Linking Employee Productivity to Nature’s Organic Processes
When a flower doesn’t bloom, fix the environment in which it grows, not the flower.
A friend sent me this quote recently, and it made me think about the difference between how we usually deal with issues surrounding employee productivity and how nature would teach us to handle the problem. Unfortunately, our usual strategy is to “fix the person.” For example:
- We use tactics to get the employee to be more productive or competent.
- We structure their work to hold them more accountable.
- We initiate more control to get them to do what we want.
- We supervise them more closely through micro management.
And if none of these strategies work, we put them on a performance improvement plan that includes all of the above. And if THAT doesn’t work, we show them the door.
The danger of default thinking where the organization is an object
While these strategies are familiar, we may not recognize the background assumptions that are driving their use. When we see our organization as an object, we see the people in them as parts of the larger whole. In this “parts mentality” if there is a problem with an employee, we see the worker as the problem. Consequently our focus is on fixing the broken part by holding them more accountable or by increasing their skills or competence.
This default thinking measures the primary value of a staff member by their ability to function in their position. If the function is not meeting expectations, this person needs to be removed and replaced with another worker who can perform. That is how we respond to a broken part in a machine, and is not necessarily a good choice for motivating human beings and boosting employee productivity.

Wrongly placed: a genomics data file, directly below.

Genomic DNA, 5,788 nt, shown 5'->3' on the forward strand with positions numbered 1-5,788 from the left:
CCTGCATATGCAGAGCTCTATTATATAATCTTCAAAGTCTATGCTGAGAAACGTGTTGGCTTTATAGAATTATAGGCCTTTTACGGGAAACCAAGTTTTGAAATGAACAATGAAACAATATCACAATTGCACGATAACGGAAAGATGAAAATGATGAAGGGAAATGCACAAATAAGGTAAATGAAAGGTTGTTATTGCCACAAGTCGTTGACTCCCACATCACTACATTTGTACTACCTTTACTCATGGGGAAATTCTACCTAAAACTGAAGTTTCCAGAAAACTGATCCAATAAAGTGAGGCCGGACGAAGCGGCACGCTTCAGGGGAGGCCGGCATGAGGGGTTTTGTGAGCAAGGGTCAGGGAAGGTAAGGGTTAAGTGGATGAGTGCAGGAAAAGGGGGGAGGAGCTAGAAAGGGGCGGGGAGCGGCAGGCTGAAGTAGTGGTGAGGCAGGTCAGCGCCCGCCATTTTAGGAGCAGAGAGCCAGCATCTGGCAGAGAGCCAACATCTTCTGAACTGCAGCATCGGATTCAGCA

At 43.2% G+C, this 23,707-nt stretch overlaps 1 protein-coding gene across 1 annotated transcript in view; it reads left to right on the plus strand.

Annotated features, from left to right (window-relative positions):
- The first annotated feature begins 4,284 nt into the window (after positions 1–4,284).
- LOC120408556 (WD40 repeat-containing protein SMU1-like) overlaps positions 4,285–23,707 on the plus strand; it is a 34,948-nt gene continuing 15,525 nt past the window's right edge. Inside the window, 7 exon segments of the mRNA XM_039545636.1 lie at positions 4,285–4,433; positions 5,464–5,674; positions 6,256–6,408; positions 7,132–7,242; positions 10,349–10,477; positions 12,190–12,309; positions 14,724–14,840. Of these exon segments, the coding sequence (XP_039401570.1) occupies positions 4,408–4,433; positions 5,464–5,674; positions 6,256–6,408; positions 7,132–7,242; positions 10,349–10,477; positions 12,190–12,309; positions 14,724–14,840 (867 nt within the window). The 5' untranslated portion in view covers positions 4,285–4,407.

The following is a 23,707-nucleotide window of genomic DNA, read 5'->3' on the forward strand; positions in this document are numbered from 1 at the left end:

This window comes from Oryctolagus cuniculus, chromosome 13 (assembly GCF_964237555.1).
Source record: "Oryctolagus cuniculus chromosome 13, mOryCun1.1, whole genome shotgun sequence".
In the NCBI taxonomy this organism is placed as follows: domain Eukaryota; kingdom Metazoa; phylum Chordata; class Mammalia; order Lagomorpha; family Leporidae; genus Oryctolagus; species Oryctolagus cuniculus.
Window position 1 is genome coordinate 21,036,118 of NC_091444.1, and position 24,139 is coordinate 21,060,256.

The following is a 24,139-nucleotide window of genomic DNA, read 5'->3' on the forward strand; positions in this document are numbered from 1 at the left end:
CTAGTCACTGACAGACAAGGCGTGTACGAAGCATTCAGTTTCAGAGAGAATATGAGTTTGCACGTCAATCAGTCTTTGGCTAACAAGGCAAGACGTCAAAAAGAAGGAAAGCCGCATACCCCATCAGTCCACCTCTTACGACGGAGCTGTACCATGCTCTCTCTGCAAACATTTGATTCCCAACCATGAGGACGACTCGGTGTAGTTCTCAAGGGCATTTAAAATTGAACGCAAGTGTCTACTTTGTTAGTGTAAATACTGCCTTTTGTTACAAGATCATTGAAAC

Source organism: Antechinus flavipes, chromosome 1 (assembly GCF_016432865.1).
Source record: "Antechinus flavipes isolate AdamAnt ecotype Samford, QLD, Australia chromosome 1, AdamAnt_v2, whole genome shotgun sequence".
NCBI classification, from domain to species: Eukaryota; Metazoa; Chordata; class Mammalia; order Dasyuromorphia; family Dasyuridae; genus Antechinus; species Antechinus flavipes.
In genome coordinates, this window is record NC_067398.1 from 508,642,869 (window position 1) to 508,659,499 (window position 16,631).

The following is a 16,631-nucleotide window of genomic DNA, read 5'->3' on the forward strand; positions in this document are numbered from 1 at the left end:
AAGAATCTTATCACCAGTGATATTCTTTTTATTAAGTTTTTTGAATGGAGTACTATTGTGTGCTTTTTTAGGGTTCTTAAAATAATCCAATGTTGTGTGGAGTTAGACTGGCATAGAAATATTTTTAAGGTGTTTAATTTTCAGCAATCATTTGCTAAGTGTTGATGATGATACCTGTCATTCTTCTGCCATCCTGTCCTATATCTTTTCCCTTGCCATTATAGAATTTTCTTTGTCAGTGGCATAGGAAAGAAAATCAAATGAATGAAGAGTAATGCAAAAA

The danger in this default is that our organizations aren’t objects, they are living entities. The strategy for working with a person who isn’t performing must come from a living system framework.
Going back to our original quote, the flower that doesn’t bloom is embedded in a larger environment. The relationship between the flower and its environment is interdependent. Therefore, diagnosing the problem with the flower can not be understood from a parts mentality. Instead we need to see how the flower is interacting with its larger environment and what might be hindering its ability to thrive. We must learn to deal with employee productivity in the same way as the flower if the organization is to thrive.
Here are strategies that are effective is we see the problem employee within a living system.
- Identify the necessary nutrients. Flowers don’t bloom if they don’t receive the right nutrients. In an organization, nutrients for employees are knowledge, skills, and the right support to help them learn how to perform the job, and continue to help them learn and grow in the position.
- Ensure a fit with the environment. Flowers don’t thrive if the soil is not conducive to their particular needs. For example, if a plant likes sandy soil and we plant it in rich loam, the plant won’t thrive. …read more
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